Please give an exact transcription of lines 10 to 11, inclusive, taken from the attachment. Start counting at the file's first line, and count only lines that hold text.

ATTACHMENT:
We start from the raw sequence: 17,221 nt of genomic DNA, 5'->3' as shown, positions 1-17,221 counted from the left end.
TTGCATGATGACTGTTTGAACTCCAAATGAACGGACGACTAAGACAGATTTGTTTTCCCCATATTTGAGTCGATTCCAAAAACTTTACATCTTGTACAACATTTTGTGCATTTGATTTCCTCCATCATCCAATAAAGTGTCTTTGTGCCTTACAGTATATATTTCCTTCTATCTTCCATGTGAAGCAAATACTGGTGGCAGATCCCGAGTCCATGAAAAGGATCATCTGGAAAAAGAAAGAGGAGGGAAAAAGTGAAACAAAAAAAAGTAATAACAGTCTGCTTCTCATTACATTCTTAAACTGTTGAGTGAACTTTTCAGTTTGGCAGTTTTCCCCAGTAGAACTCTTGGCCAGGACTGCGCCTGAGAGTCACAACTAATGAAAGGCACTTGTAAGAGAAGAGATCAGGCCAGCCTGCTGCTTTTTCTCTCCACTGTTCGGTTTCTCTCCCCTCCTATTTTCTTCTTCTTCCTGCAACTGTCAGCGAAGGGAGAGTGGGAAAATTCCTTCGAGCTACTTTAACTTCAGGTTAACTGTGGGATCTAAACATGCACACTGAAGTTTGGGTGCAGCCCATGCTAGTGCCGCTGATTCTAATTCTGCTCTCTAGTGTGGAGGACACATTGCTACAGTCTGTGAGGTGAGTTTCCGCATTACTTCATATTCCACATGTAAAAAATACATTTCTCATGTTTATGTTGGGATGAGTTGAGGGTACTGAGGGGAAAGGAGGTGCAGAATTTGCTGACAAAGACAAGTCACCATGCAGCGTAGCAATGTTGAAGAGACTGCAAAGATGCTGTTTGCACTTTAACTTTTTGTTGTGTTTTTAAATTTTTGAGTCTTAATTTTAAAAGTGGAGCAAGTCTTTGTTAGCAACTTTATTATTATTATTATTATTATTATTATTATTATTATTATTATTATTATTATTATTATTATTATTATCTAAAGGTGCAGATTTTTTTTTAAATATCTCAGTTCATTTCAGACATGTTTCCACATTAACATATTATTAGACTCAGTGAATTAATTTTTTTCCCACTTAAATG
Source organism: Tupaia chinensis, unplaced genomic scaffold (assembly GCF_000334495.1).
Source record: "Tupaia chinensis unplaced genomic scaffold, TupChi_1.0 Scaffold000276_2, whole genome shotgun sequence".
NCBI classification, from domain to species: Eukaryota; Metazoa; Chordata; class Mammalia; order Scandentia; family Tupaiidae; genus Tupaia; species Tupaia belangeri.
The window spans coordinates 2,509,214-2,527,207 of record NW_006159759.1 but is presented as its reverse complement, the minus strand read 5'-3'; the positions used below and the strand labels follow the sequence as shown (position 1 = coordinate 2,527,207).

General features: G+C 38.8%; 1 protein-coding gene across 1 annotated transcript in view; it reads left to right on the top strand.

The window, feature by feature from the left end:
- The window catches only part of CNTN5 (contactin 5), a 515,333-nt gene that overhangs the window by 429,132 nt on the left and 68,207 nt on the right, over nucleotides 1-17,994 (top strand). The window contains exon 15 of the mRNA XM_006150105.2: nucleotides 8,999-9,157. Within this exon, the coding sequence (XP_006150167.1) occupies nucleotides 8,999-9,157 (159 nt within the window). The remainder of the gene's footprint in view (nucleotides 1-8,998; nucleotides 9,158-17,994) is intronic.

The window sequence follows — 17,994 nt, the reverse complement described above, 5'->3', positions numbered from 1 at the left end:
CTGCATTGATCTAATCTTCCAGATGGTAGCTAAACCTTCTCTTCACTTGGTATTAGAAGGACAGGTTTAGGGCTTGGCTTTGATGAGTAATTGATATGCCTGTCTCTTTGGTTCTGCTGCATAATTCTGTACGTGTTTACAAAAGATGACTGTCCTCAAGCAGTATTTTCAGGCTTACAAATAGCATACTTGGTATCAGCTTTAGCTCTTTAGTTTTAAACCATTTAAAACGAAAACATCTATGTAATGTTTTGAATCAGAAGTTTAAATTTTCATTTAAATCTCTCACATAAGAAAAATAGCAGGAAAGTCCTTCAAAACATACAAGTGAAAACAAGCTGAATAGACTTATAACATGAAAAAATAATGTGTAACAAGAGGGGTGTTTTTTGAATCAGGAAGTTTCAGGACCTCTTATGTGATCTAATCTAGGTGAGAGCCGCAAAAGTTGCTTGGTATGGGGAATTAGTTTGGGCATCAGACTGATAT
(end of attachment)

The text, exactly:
The window sequence follows — 17,994 nt, the reverse complement described above, 5'->3', positions numbered from 1 at the left end:
CTGCATTGATCTAATCTTCCAGATGGTAGCTAAACCTTCTCTTCACTTGGTATTAGAAGGACAGGTTTAGGGCTTGGCTTTGATGAGTAATTGATATGCCTGTCTCTTTGGTTCTGCTGCATAATTCTGTACGTGTTTACAAAAGATGACTGTCCTCAAGCAGTATTTTCAGGCTTACAAATAGCATACTTGGTATCAGCTTTAGCTCTTTAGTTTTAAACCATTTAAAACGAAAACATCTATGTAATGTTTTGAATCAGAAGTTTAAATTTTCATTTAAATCTCTCACATAAGAAAAATAGCAGGAAAGTCCTTCAAAACATACAAGTGAAAACAAGCTGAATAGACTTATAACATGAAAAAATAATGTGTAACAAGAGGGGTGTTTTTTGAATCAGGAAGTTTCAGGACCTCTTATGTGATCTAATCTAGGTGAGAGCCGCAAAAGTTGCTTGGTATGGGGAATTAGTTTGGGCATCAGACTGATAT